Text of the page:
The COVID-19 pandemic has had far-reaching and unforeseen consequences in all aspects of society – one of the most prevalent being the workplace. Virtually overnight, companies needed to quickly and efficiently pivot to embrace a remote workforce and establish a completely new way of operating their business with their employees being the most crucial component to ongoing success. Although drastic, this change was not entirely negative, as it proved many employees could successfully handle working remotely, leaving them with more time to spend with family, less time commuting, and ultimately a better work-life balance.
Along with the switch to a remote workforce, which eliminated many geographic restrictions for job opportunities, the pandemic caused many to rethink their current career paths to try out a new industry, pursue their dream job, and open themselves up to take more risks. This has resulted in a mass exodus of employees leaving their jobs, otherwise known as the “Great Resignation.”
Starting in April of 2021, Americans began actively quitting their jobs, with around 3% of the workforce submitting their resignations for that month alone. Since then, employees have continued to quit their jobs at never-before-seen rates. In August there were more than four million resignations across various industries, and since the spring, almost 20 million people have quit their jobs in total. With many people leaving their positions to find “better” opportunities, employers are faced with the dual challenge of both retaining and attracting top talent amidst this competitive job market.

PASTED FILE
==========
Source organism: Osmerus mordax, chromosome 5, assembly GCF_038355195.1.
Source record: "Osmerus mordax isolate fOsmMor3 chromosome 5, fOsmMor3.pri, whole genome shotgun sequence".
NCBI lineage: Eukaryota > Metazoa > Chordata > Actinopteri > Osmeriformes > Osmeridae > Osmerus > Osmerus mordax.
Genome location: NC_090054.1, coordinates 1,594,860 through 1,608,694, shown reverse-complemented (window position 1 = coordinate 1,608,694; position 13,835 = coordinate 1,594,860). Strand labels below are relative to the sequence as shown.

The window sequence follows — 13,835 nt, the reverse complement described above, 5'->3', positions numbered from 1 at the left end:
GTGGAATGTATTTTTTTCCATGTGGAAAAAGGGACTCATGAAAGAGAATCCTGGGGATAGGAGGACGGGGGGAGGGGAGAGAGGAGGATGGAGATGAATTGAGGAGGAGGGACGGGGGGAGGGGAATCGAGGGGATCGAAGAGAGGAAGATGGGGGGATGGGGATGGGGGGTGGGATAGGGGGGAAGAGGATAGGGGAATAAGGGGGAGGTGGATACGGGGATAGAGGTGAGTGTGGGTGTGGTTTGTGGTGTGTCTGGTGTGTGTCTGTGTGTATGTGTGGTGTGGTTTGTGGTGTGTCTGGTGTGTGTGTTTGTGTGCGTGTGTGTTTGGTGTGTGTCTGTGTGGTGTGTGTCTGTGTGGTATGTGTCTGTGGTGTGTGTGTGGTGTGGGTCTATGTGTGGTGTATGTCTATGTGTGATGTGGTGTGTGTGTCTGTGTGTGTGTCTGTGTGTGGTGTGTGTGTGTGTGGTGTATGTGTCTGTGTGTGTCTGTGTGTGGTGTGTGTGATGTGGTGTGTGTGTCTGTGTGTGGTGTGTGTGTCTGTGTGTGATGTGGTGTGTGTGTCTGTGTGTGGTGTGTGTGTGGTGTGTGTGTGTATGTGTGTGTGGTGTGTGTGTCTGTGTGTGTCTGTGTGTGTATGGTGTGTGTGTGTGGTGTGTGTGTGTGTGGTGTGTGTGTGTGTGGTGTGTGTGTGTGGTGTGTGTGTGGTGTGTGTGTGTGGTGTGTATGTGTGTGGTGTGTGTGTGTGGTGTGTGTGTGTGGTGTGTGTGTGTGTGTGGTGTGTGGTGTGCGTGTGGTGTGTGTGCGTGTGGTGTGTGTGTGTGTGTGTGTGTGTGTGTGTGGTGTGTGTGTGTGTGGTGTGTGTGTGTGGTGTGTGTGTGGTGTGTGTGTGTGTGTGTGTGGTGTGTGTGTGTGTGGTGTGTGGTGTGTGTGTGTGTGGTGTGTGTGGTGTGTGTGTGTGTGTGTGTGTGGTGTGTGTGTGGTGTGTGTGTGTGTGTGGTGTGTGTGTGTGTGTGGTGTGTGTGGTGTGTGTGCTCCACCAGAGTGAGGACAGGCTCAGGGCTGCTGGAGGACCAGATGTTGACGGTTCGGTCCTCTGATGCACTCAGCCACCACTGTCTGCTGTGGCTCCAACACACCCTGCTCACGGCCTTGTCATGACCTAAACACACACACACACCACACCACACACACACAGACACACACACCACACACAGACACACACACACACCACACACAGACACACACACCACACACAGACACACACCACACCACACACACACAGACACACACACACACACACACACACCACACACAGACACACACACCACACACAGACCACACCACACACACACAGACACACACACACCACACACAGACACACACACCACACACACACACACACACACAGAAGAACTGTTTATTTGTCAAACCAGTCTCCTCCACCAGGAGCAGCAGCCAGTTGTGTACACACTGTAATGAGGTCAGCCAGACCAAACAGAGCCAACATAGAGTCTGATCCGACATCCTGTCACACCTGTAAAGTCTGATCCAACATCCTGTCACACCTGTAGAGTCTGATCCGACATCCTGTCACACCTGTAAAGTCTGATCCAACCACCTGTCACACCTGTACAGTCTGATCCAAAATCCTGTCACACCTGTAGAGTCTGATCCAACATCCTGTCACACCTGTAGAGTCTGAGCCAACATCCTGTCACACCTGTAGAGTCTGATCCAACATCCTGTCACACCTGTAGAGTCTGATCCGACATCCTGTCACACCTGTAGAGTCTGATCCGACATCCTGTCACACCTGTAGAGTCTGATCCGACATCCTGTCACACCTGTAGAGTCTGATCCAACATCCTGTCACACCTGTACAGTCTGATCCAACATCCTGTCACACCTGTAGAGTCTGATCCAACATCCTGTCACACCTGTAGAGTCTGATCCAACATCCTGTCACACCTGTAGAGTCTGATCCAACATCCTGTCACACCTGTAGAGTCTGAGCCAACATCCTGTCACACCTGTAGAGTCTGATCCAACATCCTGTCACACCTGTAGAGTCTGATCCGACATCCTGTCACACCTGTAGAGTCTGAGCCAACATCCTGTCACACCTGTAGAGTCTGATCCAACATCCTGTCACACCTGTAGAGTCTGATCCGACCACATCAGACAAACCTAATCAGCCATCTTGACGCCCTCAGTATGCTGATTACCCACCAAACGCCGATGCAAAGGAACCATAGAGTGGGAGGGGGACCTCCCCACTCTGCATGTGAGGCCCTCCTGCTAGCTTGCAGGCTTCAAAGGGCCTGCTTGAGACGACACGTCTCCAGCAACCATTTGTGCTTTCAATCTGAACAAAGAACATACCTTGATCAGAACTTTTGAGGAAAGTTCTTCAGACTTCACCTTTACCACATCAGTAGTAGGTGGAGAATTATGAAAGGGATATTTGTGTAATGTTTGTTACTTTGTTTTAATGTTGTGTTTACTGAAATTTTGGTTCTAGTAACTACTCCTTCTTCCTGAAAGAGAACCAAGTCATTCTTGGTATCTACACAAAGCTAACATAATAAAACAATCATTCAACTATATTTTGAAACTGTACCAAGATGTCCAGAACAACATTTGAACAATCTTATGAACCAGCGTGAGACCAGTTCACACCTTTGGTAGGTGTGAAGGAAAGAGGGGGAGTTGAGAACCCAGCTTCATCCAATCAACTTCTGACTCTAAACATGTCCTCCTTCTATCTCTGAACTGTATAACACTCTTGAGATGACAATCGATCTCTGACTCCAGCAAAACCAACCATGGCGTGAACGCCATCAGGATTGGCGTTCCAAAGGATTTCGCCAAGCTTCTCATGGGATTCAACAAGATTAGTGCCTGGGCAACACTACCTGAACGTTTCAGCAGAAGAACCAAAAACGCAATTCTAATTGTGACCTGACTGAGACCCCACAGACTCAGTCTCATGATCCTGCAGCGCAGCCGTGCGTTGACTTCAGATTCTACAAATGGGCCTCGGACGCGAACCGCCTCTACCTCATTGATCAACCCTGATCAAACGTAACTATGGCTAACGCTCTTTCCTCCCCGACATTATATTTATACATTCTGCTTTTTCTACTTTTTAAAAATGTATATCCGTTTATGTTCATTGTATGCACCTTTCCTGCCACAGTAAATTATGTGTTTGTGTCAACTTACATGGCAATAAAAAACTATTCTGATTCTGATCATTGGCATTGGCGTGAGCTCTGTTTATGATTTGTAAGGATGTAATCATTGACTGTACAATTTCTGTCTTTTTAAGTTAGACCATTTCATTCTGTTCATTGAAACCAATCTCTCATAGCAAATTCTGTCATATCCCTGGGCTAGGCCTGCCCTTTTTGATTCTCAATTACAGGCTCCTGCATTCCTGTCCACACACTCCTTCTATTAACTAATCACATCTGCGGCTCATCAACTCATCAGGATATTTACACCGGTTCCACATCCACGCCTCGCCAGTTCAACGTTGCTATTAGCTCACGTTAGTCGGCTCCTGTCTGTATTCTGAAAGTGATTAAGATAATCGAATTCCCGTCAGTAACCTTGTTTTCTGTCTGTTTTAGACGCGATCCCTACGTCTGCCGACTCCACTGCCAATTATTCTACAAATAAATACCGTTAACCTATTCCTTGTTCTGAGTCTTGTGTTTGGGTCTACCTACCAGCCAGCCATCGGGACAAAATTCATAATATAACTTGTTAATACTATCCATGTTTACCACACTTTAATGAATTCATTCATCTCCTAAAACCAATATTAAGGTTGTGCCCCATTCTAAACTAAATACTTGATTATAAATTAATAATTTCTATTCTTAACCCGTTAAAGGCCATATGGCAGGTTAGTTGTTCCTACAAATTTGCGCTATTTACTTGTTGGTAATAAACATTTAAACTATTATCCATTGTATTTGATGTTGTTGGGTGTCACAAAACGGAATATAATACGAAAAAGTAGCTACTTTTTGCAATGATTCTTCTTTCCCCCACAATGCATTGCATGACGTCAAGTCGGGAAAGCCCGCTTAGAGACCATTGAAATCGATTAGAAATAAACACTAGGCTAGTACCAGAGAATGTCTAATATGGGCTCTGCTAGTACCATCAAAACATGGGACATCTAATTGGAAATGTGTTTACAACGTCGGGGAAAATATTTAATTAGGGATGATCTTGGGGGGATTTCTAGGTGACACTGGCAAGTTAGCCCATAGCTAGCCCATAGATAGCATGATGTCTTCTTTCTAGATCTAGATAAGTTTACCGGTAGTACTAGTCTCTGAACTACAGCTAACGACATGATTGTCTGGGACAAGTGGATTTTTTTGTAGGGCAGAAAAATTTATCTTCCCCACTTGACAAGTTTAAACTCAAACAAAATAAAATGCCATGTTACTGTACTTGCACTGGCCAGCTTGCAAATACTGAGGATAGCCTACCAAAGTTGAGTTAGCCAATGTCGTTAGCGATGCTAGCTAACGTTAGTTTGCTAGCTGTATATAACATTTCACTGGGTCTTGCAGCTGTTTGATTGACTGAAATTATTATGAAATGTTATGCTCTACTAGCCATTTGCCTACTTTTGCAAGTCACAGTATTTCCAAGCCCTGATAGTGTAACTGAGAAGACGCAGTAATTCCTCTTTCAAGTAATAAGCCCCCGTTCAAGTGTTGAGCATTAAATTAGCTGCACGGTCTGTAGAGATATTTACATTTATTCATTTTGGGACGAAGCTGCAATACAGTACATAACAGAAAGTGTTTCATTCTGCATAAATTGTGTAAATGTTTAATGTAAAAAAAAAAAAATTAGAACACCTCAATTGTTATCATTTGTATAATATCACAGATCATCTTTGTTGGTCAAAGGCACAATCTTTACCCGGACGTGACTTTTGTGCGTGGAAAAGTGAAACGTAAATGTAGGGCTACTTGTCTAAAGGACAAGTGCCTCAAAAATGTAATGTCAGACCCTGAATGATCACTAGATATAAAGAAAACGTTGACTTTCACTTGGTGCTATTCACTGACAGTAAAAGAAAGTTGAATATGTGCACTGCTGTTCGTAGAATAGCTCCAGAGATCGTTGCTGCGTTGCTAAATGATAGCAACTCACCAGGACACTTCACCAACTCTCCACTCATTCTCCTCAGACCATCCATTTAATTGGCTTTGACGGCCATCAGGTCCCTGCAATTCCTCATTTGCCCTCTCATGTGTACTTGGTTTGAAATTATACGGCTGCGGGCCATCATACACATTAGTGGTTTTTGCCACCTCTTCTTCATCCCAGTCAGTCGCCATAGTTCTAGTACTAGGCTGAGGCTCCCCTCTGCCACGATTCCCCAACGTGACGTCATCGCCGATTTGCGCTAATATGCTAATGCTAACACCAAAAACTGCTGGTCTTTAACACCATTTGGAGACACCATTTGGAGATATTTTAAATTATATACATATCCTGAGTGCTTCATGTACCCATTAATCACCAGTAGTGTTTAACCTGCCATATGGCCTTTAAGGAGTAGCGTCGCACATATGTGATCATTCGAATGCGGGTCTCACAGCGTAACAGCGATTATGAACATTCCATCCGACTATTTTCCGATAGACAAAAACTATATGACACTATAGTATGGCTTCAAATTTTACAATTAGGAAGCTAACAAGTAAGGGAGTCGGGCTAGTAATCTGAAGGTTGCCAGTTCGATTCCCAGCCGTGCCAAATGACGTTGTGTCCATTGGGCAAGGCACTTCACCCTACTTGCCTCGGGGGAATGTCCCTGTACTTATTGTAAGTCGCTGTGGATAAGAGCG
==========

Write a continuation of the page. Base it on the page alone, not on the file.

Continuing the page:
The Great Resignation is serving as a pivotal turning point in workplace culture, and employers need to be proactive about creating a more sustainable work environment to keep staff engaged. New research shows that 56% of workers have considered leaving their careers, and of those, one in four cite mental health needs as the reason for the switch. Having employee wellness as a top organizational priority will be the key to ensuring employees feel valued by their employers and remain fulfilled in their roles. Outlined below are some initial best practices for creating a mental health and wellness-based organizational approach.
Leading from the top down
Americans are known for having a “living to work mentality,” often working longer hours than the traditional 9-5 as proof of their dedication and commitment to their careers. In addition, workers are given less paid time off than in other countries, the average being around 10 days, with many employees not utilizing all of their PTO days as they feel there is no one to take on their duties or there is an unrealistic perception this could be detrimental to their performance. Yet despite this devotion to working, taking time off is essential to maintaining positive mental health and preventing burnout. In fact, taking time away from work not only helps people mentally reset but is also proven to fuel productivity upon their return.